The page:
MGM Resorts’ M Life Rewards members and Crown & Anchor Society members receive reciprocal benefits at MGM properties and onboard Royal Caribbean cruises. I’ve been M Life Gold or Platinum for many years now and have received valuable perks on Royal Caribbean cruises. M Life elite members receive the following benefits on Royal Caribbean cruises:
To get your onboard benefits, call Royal Caribbean’s casino line at 1-800-762-0702 where an agent will validate your M Life status. Both my wife and I have been M Life Gold and we both got the $125 onboard credit, for a total of $250 in credit on a single cruise.
Crown & Anchor Society members receive an automatic status match to M Life elite status at the following levels:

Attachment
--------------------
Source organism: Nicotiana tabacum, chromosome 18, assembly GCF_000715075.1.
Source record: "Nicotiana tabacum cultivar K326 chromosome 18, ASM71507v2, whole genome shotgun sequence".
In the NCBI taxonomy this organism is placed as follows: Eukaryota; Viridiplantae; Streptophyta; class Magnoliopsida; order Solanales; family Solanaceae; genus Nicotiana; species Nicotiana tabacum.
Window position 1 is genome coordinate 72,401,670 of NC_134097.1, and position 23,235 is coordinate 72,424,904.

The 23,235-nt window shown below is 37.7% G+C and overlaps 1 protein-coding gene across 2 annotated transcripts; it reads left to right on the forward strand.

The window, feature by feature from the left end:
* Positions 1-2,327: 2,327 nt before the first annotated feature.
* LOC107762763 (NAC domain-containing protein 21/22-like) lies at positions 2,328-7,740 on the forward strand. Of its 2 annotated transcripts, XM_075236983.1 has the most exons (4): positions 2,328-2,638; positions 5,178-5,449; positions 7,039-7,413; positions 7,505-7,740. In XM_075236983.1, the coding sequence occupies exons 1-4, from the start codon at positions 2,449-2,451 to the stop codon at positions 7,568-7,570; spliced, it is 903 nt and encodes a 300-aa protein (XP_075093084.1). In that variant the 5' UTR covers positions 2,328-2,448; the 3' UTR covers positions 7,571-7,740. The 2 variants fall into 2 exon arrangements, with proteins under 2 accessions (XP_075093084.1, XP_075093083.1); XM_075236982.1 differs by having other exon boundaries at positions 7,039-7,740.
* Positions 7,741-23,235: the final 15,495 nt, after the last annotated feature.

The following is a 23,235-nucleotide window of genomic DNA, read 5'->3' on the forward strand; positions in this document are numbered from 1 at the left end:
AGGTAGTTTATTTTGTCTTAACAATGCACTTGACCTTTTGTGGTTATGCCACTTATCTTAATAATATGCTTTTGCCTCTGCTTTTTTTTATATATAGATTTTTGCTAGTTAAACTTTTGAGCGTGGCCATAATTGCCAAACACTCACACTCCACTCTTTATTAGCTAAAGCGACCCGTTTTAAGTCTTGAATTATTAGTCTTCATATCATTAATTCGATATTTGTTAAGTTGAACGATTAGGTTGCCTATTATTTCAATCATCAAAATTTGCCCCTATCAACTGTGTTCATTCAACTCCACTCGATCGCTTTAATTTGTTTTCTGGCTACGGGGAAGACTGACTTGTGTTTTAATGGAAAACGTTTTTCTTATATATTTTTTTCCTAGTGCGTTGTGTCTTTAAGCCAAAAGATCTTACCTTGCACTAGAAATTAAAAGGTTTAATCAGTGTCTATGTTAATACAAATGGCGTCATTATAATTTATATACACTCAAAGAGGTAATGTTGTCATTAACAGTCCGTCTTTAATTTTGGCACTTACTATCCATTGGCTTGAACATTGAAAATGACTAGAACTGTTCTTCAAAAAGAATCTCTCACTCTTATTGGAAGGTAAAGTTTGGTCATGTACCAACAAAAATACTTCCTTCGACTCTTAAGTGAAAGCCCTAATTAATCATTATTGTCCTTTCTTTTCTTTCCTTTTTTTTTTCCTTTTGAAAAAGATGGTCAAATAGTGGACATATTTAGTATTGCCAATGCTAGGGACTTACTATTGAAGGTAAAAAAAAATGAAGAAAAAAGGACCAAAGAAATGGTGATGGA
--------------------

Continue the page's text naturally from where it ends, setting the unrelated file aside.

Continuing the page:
To get your M Life status, you need to go to an M Life desk in an MGM Resort and show proof of your Crown & Anchor Society status.
The Crown & Anchor Society programme is pretty straightforward. Sail a certain number of nights (fewer if you book a suite) and earn status with valuable benefits. Make sure you read all the terms and conditions to understand when you will and won’t get some of the benefits as well as when you should expect free cruise certificates.
I am a couple of cruise points away from Emerald status, but I have my eyes set on Diamond status, where I feel the real benefits begin to roll in. If you’re wondering who cruises enough to be a Diamond Plus or Pinnacle Club member, I can tell you I’ve seen plenty of them walking around the ships with their lapel pins on.
Planning a cruise? Start with these stories:
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- A quick guide to the most popular cruise lines
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- 15 ways cruisers waste money
- 12 best cruises for people who never want to grow up
- What to pack for your first cruise
Featured photo courtesy of Royal Caribbean.